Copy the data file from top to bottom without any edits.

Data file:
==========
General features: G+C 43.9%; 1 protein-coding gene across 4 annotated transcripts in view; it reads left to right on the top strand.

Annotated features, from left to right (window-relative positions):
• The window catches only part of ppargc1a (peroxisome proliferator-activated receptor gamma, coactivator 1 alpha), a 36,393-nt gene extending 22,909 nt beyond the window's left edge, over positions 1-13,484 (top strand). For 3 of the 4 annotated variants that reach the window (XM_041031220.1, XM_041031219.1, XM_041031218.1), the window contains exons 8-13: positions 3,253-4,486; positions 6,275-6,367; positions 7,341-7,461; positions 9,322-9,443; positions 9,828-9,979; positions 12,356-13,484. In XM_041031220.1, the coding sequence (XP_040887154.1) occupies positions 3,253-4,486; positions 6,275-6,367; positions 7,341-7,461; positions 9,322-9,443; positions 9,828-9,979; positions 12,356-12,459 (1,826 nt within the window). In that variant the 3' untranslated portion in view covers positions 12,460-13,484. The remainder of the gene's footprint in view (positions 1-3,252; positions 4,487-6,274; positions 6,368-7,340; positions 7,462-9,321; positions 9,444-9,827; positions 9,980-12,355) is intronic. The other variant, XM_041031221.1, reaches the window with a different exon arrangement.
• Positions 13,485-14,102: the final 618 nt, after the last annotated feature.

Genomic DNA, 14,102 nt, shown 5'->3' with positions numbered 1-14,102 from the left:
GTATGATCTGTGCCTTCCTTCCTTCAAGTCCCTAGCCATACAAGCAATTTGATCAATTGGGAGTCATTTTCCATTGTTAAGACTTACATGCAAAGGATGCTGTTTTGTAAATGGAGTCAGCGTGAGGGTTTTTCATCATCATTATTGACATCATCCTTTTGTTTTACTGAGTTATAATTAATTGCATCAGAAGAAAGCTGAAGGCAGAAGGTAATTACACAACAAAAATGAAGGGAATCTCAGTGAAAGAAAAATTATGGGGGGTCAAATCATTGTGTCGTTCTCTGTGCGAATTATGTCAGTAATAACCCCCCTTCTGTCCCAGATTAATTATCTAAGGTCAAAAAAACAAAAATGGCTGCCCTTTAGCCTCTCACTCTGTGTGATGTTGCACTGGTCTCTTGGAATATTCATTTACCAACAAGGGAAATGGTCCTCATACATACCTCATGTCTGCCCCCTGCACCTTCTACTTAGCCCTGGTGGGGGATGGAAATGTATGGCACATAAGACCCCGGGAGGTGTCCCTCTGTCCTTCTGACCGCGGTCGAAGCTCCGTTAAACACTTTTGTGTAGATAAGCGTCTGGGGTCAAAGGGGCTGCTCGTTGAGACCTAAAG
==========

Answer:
General features: G+C 43.9%; 1 protein-coding gene across 4 annotated transcripts in view; it reads left to right on the top strand.

Annotated features, from left to right (window-relative positions):
• The window catches only part of ppargc1a (peroxisome proliferator-activated receptor gamma, coactivator 1 alpha), a 36,393-nt gene extending 22,909 nt beyond the window's left edge, over positions 1-13,484 (top strand). For 3 of the 4 annotated variants that reach the window (XM_041031220.1, XM_041031219.1, XM_041031218.1), the window contains exons 8-13: positions 3,253-4,486; positions 6,275-6,367; positions 7,341-7,461; positions 9,322-9,443; positions 9,828-9,979; positions 12,356-13,484. In XM_041031220.1, the coding sequence (XP_040887154.1) occupies positions 3,253-4,486; positions 6,275-6,367; positions 7,341-7,461; positions 9,322-9,443; positions 9,828-9,979; positions 12,356-12,459 (1,826 nt within the window). In that variant the 3' untranslated portion in view covers positions 12,460-13,484. The remainder of the gene's footprint in view (positions 1-3,252; positions 4,487-6,274; positions 6,368-7,340; positions 7,462-9,321; positions 9,444-9,827; positions 9,980-12,355) is intronic. The other variant, XM_041031221.1, reaches the window with a different exon arrangement.
• Positions 13,485-14,102: the final 618 nt, after the last annotated feature.

Genomic DNA, 14,102 nt, shown 5'->3' with positions numbered 1-14,102 from the left:
GTATGATCTGTGCCTTCCTTCCTTCAAGTCCCTAGCCATACAAGCAATTTGATCAATTGGGAGTCATTTTCCATTGTTAAGACTTACATGCAAAGGATGCTGTTTTGTAAATGGAGTCAGCGTGAGGGTTTTTCATCATCATTATTGACATCATCCTTTTGTTTTACTGAGTTATAATTAATTGCATCAGAAGAAAGCTGAAGGCAGAAGGTAATTACACAACAAAAATGAAGGGAATCTCAGTGAAAGAAAAATTATGGGGGGTCAAATCATTGTGTCGTTCTCTGTGCGAATTATGTCAGTAATAACCCCCCTTCTGTCCCAGATTAATTATCTAAGGTCAAAAAAACAAAAATGGCTGCCCTTTAGCCTCTCACTCTGTGTGATGTTGCACTGGTCTCTTGGAATATTCATTTACCAACAAGGGAAATGGTCCTCATACATACCTCATGTCTGCCCCCTGCACCTTCTACTTAGCCCTGGTGGGGGATGGAAATGTATGGCACATAAGACCCCGGGAGGTGTCCCTCTGTCCTTCTGACCGCGGTCGAAGCTCCGTTAAACACTTTTGTGTAGATAAGCGTCTGGGGTCAAAGGGGCTGCTCGTTGAGACCTAAAG